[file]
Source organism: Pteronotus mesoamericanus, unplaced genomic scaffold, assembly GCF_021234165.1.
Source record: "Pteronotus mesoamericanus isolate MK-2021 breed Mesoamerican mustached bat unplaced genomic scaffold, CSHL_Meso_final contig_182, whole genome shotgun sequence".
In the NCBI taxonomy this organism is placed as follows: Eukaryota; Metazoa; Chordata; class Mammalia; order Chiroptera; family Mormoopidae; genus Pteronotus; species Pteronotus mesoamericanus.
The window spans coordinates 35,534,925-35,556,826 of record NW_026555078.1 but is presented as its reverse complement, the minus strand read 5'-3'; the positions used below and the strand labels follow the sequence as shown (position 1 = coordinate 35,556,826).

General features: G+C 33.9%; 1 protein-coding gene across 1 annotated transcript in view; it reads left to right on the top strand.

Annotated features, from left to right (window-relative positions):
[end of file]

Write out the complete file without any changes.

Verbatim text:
Source organism: Pteronotus mesoamericanus, unplaced genomic scaffold, assembly GCF_021234165.1.
Source record: "Pteronotus mesoamericanus isolate MK-2021 breed Mesoamerican mustached bat unplaced genomic scaffold, CSHL_Meso_final contig_182, whole genome shotgun sequence".
In the NCBI taxonomy this organism is placed as follows: Eukaryota; Metazoa; Chordata; class Mammalia; order Chiroptera; family Mormoopidae; genus Pteronotus; species Pteronotus mesoamericanus.
The window spans coordinates 35,534,925-35,556,826 of record NW_026555078.1 but is presented as its reverse complement, the minus strand read 5'-3'; the positions used below and the strand labels follow the sequence as shown (position 1 = coordinate 35,556,826).

General features: G+C 33.9%; 1 protein-coding gene across 1 annotated transcript in view; it reads left to right on the top strand.

Annotated features, from left to right (window-relative positions):